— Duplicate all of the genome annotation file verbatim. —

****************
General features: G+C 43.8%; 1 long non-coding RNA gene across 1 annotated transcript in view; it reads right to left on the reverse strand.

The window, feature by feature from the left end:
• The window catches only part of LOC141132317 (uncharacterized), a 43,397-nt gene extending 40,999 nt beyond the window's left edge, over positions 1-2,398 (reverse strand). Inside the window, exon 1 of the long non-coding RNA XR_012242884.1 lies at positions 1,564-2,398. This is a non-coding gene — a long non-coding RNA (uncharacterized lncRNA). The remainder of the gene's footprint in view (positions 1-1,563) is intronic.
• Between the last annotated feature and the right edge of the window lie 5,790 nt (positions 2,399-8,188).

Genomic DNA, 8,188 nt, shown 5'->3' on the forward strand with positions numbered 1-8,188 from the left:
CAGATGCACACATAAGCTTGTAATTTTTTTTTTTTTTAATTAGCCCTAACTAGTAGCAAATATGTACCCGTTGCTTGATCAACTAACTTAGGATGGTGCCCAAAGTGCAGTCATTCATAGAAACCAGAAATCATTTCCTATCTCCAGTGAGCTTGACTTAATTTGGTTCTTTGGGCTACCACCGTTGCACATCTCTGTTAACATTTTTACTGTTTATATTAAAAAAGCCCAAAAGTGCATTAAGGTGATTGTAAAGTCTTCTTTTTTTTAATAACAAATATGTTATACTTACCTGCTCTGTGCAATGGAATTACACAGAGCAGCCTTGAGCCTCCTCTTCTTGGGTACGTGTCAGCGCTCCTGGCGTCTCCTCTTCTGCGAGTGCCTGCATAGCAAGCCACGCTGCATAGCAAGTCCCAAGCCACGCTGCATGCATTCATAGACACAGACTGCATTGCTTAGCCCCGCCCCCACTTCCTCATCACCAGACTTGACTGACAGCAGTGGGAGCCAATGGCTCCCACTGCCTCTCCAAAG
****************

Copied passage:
General features: G+C 43.8%; 1 long non-coding RNA gene across 1 annotated transcript in view; it reads right to left on the reverse strand.

The window, feature by feature from the left end:
• The window catches only part of LOC141132317 (uncharacterized), a 43,397-nt gene extending 40,999 nt beyond the window's left edge, over positions 1-2,398 (reverse strand). Inside the window, exon 1 of the long non-coding RNA XR_012242884.1 lies at positions 1,564-2,398. This is a non-coding gene — a long non-coding RNA (uncharacterized lncRNA). The remainder of the gene's footprint in view (positions 1-1,563) is intronic.
• Between the last annotated feature and the right edge of the window lie 5,790 nt (positions 2,399-8,188).

Genomic DNA, 8,188 nt, shown 5'->3' on the forward strand with positions numbered 1-8,188 from the left:
CAGATGCACACATAAGCTTGTAATTTTTTTTTTTTTTAATTAGCCCTAACTAGTAGCAAATATGTACCCGTTGCTTGATCAACTAACTTAGGATGGTGCCCAAAGTGCAGTCATTCATAGAAACCAGAAATCATTTCCTATCTCCAGTGAGCTTGACTTAATTTGGTTCTTTGGGCTACCACCGTTGCACATCTCTGTTAACATTTTTACTGTTTATATTAAAAAAGCCCAAAAGTGCATTAAGGTGATTGTAAAGTCTTCTTTTTTTTAATAACAAATATGTTATACTTACCTGCTCTGTGCAATGGAATTACACAGAGCAGCCTTGAGCCTCCTCTTCTTGGGTACGTGTCAGCGCTCCTGGCGTCTCCTCTTCTGCGAGTGCCTGCATAGCAAGCCACGCTGCATAGCAAGTCCCAAGCCACGCTGCATGCATTCATAGACACAGACTGCATTGCTTAGCCCCGCCCCCACTTCCTCATCACCAGACTTGACTGACAGCAGTGGGAGCCAATGGCTCCCACTGCCTCTCCAAAG